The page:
The Lady of Silence: The Mataviejitas Murders (2023) Documentary Review – A crime documentary thoroughly well done

A crime documentary thoroughly well done

Director Maria José Cuevas could not have picked a better subject for a crime documentary. The story of “The Lady of Silence” is indeed odd, curious, and full of intrigue. Well, The Lady of Silence: The Mataviejitas Murders dives into the many fascinating aspects of the case that plagued Mexico City, such as the serial killer believing in a God of death, their claimed profession of being a wrestler, and taking memorabilia from each victim.

The documentary is very artistic and well-made. The intro has a nice hook with a murder-mystery kind of theme. The fonts used throughout the film even cleverly mimic that which is printed on old Agatha Christie books. The recurring color palette also holds significance, which is subtly revealed near the end of the film.

There are an array of different documentary techniques applied here. The filmmakers do not stick to just one thing. For example, many of the interviewees are sitting down, facing the camera, as they describe a person or event. However, in one or two cases, the interviewees are filmed standing up, which is unusual to see. But in this case, it adds a sense of urgency and brings a new dynamic.

There is also no heavy-handed narration that sometimes accompanies crime docs. In this film, the interviewees recounting of events is the only narration needed. The filmmakers also make an effort to show an appreciation for the Mexican elderly population in general and a focus on the victims and their families, as the serial killer’s targets were all elderly women.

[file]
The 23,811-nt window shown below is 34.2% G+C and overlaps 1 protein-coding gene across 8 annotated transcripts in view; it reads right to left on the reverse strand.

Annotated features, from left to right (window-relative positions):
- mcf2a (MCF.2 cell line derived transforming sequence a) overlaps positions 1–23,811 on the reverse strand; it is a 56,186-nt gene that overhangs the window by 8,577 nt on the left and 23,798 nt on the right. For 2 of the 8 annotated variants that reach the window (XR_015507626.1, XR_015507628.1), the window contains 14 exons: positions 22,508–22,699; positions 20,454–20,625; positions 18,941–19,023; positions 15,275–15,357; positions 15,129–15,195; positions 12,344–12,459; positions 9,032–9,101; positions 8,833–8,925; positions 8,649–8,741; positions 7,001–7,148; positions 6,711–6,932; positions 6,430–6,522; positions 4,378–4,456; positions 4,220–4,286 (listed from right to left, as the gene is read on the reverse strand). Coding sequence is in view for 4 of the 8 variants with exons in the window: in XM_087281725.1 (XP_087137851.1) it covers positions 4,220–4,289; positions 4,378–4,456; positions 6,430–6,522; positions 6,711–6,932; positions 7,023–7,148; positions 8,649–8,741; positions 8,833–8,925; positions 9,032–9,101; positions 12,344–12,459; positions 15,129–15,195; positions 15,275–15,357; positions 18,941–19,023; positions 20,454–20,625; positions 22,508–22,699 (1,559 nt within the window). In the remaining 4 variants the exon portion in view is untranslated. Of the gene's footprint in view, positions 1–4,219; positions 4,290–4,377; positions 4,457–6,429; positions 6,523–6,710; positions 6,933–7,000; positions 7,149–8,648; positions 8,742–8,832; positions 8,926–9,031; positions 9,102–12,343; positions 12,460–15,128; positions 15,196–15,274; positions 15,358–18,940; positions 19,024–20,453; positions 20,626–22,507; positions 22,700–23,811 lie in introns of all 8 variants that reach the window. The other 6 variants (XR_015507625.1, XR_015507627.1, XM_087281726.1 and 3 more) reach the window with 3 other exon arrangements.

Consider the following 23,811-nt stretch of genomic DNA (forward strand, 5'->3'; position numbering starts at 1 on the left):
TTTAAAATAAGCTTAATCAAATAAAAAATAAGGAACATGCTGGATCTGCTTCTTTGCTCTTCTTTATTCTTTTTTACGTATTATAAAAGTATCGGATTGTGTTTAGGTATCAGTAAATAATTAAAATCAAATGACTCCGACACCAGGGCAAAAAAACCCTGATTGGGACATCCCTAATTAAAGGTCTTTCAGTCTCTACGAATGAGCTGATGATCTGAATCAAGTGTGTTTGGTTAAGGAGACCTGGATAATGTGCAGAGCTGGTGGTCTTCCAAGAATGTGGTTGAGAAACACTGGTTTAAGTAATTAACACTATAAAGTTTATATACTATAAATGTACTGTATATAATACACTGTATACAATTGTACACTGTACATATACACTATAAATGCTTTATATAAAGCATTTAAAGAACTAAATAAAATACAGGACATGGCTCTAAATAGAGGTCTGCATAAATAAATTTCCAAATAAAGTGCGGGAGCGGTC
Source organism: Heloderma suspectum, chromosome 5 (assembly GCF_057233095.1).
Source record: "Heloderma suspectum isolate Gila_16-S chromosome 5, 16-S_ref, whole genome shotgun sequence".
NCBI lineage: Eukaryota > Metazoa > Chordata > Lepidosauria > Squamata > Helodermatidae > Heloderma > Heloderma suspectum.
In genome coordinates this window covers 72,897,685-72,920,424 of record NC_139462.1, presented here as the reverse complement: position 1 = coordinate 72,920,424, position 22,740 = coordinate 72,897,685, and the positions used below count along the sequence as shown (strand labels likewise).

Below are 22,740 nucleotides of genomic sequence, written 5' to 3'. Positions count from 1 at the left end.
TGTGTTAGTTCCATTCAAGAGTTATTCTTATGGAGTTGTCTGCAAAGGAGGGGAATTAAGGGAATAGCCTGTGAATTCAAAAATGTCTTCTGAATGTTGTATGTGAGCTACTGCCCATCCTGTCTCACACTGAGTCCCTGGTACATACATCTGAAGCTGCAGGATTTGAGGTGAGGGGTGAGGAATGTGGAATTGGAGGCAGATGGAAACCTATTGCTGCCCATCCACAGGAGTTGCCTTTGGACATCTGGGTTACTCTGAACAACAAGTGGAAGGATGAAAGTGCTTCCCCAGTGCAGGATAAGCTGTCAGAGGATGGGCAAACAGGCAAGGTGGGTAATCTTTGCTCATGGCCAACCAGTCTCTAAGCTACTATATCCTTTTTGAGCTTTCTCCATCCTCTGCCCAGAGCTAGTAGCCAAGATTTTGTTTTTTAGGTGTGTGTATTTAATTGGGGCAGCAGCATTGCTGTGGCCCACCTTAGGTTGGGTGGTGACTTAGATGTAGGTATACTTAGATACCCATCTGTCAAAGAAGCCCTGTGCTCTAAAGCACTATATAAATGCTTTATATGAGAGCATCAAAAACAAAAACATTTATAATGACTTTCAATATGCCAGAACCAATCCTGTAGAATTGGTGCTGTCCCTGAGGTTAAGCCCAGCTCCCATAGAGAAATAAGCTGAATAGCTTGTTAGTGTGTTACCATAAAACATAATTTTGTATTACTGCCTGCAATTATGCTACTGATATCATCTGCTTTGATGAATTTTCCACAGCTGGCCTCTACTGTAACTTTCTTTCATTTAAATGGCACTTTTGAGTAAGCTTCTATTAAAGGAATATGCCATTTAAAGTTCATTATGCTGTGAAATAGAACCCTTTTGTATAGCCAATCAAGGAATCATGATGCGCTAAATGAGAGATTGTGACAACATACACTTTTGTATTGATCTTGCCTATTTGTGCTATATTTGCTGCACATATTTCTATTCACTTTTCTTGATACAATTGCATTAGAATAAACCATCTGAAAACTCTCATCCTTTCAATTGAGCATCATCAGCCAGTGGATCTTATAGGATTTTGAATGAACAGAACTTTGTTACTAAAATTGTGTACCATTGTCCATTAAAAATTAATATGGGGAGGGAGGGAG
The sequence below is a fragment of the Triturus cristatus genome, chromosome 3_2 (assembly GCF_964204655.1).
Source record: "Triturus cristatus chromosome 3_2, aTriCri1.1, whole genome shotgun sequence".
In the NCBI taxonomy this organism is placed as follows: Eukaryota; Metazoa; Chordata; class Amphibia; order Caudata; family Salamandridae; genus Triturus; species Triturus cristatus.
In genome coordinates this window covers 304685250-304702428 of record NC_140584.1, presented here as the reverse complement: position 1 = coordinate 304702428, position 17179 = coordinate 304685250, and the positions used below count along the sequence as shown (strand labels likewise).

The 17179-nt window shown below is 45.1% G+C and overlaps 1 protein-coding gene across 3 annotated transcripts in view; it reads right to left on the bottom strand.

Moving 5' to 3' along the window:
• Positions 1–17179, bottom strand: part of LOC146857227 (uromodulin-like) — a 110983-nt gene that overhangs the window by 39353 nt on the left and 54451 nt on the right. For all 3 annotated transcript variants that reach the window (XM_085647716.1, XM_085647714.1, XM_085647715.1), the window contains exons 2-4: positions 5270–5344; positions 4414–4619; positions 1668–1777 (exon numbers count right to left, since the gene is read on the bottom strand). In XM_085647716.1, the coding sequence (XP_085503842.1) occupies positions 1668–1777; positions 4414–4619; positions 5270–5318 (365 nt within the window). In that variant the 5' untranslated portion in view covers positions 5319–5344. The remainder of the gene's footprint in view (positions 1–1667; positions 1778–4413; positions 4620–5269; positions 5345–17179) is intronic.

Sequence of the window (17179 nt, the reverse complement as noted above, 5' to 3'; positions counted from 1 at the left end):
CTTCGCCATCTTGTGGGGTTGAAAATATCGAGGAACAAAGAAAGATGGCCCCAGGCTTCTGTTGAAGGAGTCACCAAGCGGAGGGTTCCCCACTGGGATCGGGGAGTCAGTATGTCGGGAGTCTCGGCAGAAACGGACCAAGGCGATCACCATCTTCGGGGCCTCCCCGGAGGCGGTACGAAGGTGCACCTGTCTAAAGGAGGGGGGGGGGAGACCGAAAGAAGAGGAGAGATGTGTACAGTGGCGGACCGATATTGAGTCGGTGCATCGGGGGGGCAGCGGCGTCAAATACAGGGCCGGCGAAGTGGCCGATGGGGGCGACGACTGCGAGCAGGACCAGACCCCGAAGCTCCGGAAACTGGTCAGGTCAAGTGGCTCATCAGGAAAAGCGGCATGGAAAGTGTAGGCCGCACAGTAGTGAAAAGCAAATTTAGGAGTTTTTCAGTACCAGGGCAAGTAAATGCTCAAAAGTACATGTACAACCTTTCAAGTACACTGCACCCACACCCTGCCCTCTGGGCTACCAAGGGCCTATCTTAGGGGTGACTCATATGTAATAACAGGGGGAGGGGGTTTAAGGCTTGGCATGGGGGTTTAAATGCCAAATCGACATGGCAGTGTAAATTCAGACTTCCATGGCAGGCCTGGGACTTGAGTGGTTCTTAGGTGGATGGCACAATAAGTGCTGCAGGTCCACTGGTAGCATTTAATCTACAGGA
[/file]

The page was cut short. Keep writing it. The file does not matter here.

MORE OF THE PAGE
The documentary also shows the discrimination that the police and Mexican government exhibited by prioritizing the murders while somewhat ignoring a lot of other violent femicides that were happening at the time. The Lady of Silence: The Mataviejitas Murders highlights every group that was affected, including the many falsely accused (one of whom died in prison for sins he didn’t commit). 

There are so many ways that this story could have been told. There could have been ten times as many interviewees. There could have been more or less backstory on the serial killer, etc. The creative avenues are endless. But the way that this is filmed seems to be near perfection. There is variety, there is brevity, and above all, there is harmony.

And if you’re not native to Mexico, then you may be wondering why you have never heard of “The Lady of Silence” before. Well, that’s because until this film was released, no one has given the story a proper international platform to stand on. Props to Director Maria José Cuevas and her team. Well done.

In a pleasant and creative way, The Lady of Silence: The Mataviejitas Murders tells a story, but it also points out the faults of the Mexican government and its police. It is thoroughly well-made, and it might just be one of the best crime documentaries that has been produced this year.

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  • Verdict - 9/10

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